DailyDirt: Crackpots Versus Real Scientists

from the urls-we-dig-up dept

Over a hundred years ago, Albert Einstein published what would become his theory of special relativity, and since then, there have been quite a few experiments that support Einstein's ideas. That's the way science usually works. A theory hypothesis is proposed, and if it's deemed worthy enough, other people will actually try to test out the theory hypothesis and see if its predictions can be verified (and every worthy theory hypothesis needs to be able to predict something that isn't already known). As non-traditional scientific publishing becomes easier and more popular, though, the signal-to-noise for interesting ideas can get a bit difficult to discern. Luckily, there are still some folks willing to bear the burden of debunking extraordinary claims from an endless stream of nearly-good ideas. If you'd like to read more awesome and interesting stuff, check out this unrelated (but not entirely random!) Techdirt post via StumbleUpon.
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Filed Under: abc conjecture, crowdsourcing, e8, grand unifying theory, gut, math, p=np, proof, science

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  1. icon
    Niall (profile), 21 May 2013 @ 6:48am

    Re: Re: Einstein didn't publish a theory of relativity

    The very simple difference is that science makes predictions that CAN BE TESTED and is falsifiable. No religion can do that. Claiming that people 'believing' in science, no matter how strongly, qualifies any science as 'a religion' is seriously moving the goalposts. So little children have the 'Santa religion'? What about 'Tooth-fairyism' and 'The Grand Church of the Easter Bunny'?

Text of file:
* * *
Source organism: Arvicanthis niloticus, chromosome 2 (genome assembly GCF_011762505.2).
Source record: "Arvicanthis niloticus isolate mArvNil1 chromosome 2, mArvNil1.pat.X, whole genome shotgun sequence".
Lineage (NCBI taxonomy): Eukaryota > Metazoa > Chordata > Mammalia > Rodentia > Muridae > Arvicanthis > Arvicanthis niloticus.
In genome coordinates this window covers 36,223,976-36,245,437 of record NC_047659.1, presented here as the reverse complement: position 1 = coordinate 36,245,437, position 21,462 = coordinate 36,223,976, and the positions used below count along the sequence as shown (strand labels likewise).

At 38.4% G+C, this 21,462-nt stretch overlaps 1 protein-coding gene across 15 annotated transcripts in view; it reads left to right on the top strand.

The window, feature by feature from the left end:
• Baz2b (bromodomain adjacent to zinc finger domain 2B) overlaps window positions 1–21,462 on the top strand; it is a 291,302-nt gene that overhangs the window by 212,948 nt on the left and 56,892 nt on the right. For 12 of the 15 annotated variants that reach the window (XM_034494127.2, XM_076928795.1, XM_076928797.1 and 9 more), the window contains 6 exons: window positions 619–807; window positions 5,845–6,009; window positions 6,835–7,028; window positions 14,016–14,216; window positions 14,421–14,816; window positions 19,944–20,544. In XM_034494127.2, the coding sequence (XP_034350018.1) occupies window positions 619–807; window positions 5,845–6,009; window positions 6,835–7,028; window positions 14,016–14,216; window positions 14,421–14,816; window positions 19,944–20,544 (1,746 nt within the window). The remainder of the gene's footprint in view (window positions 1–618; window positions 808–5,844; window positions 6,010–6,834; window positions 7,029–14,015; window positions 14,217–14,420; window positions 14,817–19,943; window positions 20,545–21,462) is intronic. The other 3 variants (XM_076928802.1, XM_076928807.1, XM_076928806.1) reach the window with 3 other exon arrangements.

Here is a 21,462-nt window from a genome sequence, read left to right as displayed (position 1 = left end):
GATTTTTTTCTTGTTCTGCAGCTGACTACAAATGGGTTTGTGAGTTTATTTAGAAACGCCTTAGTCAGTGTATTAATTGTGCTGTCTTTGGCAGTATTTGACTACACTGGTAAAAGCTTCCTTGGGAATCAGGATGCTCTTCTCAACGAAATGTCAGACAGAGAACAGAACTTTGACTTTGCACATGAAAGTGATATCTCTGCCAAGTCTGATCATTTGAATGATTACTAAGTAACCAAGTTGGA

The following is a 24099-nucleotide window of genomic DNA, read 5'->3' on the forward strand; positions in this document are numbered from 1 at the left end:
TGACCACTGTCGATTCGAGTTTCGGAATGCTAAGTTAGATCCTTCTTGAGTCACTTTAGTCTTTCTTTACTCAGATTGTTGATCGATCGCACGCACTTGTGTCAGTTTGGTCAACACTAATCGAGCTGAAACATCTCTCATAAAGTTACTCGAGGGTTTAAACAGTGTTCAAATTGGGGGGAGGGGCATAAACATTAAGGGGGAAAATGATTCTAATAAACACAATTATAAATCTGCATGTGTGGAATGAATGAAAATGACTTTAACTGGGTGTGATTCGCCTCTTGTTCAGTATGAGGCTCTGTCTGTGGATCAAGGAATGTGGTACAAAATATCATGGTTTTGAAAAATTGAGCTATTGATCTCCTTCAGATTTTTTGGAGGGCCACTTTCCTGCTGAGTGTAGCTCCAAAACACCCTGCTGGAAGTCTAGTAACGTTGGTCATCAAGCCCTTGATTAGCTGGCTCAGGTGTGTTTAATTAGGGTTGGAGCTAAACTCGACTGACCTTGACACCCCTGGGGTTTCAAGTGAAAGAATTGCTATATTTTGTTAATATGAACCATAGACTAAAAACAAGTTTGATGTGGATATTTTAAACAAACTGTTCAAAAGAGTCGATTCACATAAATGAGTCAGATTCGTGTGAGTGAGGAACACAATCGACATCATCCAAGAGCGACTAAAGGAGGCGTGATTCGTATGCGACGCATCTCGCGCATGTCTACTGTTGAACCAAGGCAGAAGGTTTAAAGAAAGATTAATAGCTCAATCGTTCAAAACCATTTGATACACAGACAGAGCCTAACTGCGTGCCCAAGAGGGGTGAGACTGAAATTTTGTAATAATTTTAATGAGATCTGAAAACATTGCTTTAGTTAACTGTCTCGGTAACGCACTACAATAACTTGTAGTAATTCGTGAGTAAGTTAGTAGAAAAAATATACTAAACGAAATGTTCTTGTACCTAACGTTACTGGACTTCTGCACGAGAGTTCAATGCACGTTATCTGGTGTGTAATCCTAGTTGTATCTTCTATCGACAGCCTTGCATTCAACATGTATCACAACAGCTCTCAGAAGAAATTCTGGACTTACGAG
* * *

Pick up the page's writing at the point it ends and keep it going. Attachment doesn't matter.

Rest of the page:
Arguments like these, while they do have some good philosophical elements, largely boil down to people who have issues with science trying to drag it down to the level of religion. Possibly there are philisophical issues with science, but in the end, it WORKS, and unlike religion generally, it self-corrects and advances. Not since the early days of Islam have I seen any religion trying to actually advance science and the knowledge of Man.

    Yes science is only a tool, but it's a damn effective one, and for many of us it's infinitely better than authoritarian hand-me-downs from the Bronze Age.

    You can't complain that science is no use because it's not perfect - that's the point of science. We learn, we add to it, and we develop new ideas and theories.

    I've also noticed a lot of science-deniers fixate on "what ideology is needed for funding", conveniently ignoring that many of the 'anti-science' positions are equally well-funded, if not more so. Science funding is not some sinecure for life, where one has to just publish one thing and lay back in comfort (join the RIAA for that). Science requires justifying everything you do to people who also know the topic, and relies heavily on being published, which only happens reliably if you *convince* people of being correct. It's not logic games or appeals to authority like religious apologetics and debate often are. Unlike religion (or even philosophy), Science doesn't claim to have all of the answers, especially not 'right now'.

    Gravity happens. Evolution happens. In this sense, they are factual statements of what happens about us. There are hypotheses and (scientfic) theories about these which need investigated, but it doesn't invalidate it. As they are different sciences, there are differences in the levels of these. Gravity is more observable than Evolution, but we probably have better theories (and more evidence of mechanisms) of Evolution.

    Natural selection is just one element of evolution (see Dawkins' "The Greatest Show on Earth"). Just because you can subdivide Evolution, and some bits are better understood than others, doesn't mean you can invalidate it as an incredibly powerful description of historical, current and future life any more than doubts about black holes invalidate the ability of an airplane to fly.

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